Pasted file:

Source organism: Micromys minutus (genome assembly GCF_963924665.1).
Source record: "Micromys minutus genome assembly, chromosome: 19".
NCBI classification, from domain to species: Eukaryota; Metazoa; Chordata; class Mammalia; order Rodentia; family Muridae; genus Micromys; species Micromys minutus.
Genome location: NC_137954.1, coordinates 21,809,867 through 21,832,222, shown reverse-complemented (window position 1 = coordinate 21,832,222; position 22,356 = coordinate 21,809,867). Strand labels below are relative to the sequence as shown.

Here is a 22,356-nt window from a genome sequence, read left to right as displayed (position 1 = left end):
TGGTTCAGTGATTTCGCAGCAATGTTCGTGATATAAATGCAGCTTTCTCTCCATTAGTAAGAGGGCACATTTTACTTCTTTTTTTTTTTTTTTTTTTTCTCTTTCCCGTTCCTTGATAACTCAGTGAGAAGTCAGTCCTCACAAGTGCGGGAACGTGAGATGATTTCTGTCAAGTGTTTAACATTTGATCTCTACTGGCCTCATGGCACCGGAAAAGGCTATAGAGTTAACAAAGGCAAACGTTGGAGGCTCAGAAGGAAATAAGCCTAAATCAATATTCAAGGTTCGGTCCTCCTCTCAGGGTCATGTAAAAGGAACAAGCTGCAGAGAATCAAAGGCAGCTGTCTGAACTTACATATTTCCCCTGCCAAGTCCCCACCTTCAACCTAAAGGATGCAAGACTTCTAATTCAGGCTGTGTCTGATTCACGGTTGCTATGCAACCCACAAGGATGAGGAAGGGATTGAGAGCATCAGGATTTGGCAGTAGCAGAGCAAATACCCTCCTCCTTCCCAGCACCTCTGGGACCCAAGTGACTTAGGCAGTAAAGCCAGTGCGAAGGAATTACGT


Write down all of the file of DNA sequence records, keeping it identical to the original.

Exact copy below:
Source organism: Micromys minutus (genome assembly GCF_963924665.1).
Source record: "Micromys minutus genome assembly, chromosome: 19".
NCBI classification, from domain to species: Eukaryota; Metazoa; Chordata; class Mammalia; order Rodentia; family Muridae; genus Micromys; species Micromys minutus.
Genome location: NC_137954.1, coordinates 21,809,867 through 21,832,222, shown reverse-complemented (window position 1 = coordinate 21,832,222; position 22,356 = coordinate 21,809,867). Strand labels below are relative to the sequence as shown.

Here is a 22,356-nt window from a genome sequence, read left to right as displayed (position 1 = left end):
TGGTTCAGTGATTTCGCAGCAATGTTCGTGATATAAATGCAGCTTTCTCTCCATTAGTAAGAGGGCACATTTTACTTCTTTTTTTTTTTTTTTTTTTTCTCTTTCCCGTTCCTTGATAACTCAGTGAGAAGTCAGTCCTCACAAGTGCGGGAACGTGAGATGATTTCTGTCAAGTGTTTAACATTTGATCTCTACTGGCCTCATGGCACCGGAAAAGGCTATAGAGTTAACAAAGGCAAACGTTGGAGGCTCAGAAGGAAATAAGCCTAAATCAATATTCAAGGTTCGGTCCTCCTCTCAGGGTCATGTAAAAGGAACAAGCTGCAGAGAATCAAAGGCAGCTGTCTGAACTTACATATTTCCCCTGCCAAGTCCCCACCTTCAACCTAAAGGATGCAAGACTTCTAATTCAGGCTGTGTCTGATTCACGGTTGCTATGCAACCCACAAGGATGAGGAAGGGATTGAGAGCATCAGGATTTGGCAGTAGCAGAGCAAATACCCTCCTCCTTCCCAGCACCTCTGGGACCCAAGTGACTTAGGCAGTAAAGCCAGTGCGAAGGAATTACGT